Integrate isn’t quite so sexy as these other systems but it does provide some helpful plumbing. Specifically, it connects Web advertisers with Web publishers for processes including negotiating media buys, storing and distributing advertising materials, checking for click and pixel fraud, and delivering leads the publishers have captured. The lead delivery process is a particular selling point, since Integrate not only consolidates the data into a single feed but also validates postal addresses, email addresses, and telephone numbers before the records are imported to the client’s marketing automation or CRM system. Integrate also provides a campaign performance dashboard that shows how each publisher is performing. The company is four years old, has about 2,500 clients, and has 3,500 media partners in its network.

BlueConic just came to my attention the other day and I was excited because it creates a central customer database and delivers coordinated customer treatments across channels: in other words, it’s a Customer Data Platform. Then I found notes in my files from a briefing with them two years ago, which was a bit deflating (not so new) but also gratifying (I'm on top of things).  I even mentioned them briefly in a blog post in late 2012. In any case, they’re still an interesting product that in February received $3 million in new funding and moved their headquarters from The Netherlands to Boston, the better to attack the U.S. market. The company was founded in 2010 and has more than 70 customers. Its basic approach hasn’t changed since I spoke with them: it inserts Javascript tags to listen for interactions on Web pages, mobile sites, apps, or emails; updates a central customer profile with each interaction; and returns customer treatments to display. What takes this beyond standard real-time interaction management is that BlueConic automatically classifies customers by persona, interests, buying phase, lead status, and engagement level, and uses these categories to help select treatments and report on results. That’s a helpful framework which marketers might otherwise need to invent for themselves. The system also applies continuous, automated optimization to select the best treatments, merges profiles across channels, and can provide a simulated view of an individual customer journey to help marketers plan out their treatment rules.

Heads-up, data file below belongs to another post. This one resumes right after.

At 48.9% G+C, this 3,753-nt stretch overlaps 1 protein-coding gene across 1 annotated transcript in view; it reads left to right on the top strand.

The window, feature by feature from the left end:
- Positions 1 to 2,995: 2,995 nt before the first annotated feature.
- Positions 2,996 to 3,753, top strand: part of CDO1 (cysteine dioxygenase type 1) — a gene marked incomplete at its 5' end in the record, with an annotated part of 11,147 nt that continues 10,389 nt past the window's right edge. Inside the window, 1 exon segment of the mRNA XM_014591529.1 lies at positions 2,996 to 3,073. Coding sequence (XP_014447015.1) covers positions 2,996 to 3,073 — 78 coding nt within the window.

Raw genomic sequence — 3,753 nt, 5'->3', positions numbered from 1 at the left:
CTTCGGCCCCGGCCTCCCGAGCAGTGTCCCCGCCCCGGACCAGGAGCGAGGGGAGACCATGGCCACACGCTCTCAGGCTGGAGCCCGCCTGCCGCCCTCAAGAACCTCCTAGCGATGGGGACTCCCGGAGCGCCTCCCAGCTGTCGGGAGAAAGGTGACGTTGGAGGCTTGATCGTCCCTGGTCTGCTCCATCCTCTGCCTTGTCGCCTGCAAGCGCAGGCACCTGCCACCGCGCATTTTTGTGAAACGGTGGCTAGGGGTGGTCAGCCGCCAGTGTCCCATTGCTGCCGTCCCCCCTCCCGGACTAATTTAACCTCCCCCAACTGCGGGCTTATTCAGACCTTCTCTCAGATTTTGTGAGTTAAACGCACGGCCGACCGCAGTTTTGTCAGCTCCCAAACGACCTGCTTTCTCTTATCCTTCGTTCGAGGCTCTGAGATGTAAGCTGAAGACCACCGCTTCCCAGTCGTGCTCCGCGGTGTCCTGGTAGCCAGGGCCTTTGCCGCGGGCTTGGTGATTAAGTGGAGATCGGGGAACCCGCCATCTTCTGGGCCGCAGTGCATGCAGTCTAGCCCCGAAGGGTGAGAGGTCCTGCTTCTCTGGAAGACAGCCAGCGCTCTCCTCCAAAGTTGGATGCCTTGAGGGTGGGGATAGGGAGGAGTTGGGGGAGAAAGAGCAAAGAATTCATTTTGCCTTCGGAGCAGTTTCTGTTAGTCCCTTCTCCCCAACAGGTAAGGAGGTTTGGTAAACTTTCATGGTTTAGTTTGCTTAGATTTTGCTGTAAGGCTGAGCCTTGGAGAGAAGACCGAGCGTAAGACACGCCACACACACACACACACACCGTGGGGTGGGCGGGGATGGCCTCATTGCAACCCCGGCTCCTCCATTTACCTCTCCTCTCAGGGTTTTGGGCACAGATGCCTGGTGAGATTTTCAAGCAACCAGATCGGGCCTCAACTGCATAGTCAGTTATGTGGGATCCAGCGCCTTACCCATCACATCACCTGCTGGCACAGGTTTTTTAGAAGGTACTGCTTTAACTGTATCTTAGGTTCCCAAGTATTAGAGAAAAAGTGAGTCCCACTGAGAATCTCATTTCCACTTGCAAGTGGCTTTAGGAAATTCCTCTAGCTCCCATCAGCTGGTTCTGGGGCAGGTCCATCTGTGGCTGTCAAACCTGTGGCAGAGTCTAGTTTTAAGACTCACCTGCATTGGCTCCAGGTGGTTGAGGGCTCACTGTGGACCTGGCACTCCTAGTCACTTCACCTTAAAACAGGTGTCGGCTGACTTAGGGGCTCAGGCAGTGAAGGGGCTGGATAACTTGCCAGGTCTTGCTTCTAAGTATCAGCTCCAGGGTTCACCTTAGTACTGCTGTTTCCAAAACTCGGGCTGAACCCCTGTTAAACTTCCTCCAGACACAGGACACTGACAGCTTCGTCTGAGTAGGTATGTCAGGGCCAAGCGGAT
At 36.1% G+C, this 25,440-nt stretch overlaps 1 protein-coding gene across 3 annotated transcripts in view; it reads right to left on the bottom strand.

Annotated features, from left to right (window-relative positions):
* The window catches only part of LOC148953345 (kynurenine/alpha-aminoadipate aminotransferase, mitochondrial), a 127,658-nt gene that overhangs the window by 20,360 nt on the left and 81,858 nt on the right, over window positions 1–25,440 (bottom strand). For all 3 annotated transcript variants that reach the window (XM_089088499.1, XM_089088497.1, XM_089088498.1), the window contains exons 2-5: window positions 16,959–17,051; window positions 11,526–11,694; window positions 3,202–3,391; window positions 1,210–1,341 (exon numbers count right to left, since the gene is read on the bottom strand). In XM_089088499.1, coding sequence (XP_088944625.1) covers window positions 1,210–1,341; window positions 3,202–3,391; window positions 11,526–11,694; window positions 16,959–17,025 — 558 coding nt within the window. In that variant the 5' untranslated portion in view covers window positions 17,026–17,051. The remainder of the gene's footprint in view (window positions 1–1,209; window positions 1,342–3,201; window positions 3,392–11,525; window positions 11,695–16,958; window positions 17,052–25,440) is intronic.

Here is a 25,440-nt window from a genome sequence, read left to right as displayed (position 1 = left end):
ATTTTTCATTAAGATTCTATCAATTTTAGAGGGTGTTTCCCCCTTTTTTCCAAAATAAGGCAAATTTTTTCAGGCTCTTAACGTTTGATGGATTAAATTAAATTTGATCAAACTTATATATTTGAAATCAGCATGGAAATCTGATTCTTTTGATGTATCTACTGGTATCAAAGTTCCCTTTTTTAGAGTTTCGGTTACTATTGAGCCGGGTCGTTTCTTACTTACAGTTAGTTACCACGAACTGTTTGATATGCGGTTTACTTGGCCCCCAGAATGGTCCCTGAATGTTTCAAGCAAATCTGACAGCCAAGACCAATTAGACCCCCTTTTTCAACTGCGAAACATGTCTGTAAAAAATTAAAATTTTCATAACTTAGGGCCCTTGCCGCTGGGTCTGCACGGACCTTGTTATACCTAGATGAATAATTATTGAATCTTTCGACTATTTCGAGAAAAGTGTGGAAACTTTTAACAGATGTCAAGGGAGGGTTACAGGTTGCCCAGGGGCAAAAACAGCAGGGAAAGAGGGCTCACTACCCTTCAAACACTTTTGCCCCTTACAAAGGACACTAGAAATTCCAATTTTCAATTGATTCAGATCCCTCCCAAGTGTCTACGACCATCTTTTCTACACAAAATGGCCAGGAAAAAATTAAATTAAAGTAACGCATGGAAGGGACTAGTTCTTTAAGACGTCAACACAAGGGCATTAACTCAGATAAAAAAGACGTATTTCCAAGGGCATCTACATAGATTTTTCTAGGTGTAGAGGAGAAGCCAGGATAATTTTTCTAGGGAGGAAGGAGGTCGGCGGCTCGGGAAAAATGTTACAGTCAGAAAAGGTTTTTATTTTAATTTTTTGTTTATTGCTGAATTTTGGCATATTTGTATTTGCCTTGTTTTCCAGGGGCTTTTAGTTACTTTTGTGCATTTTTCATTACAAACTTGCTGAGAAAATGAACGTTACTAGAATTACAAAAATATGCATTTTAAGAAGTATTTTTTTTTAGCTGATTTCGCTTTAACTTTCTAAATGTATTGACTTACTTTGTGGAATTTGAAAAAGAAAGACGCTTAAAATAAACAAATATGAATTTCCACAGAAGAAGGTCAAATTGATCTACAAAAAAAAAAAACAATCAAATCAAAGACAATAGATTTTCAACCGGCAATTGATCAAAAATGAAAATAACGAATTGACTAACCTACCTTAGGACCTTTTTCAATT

No comments: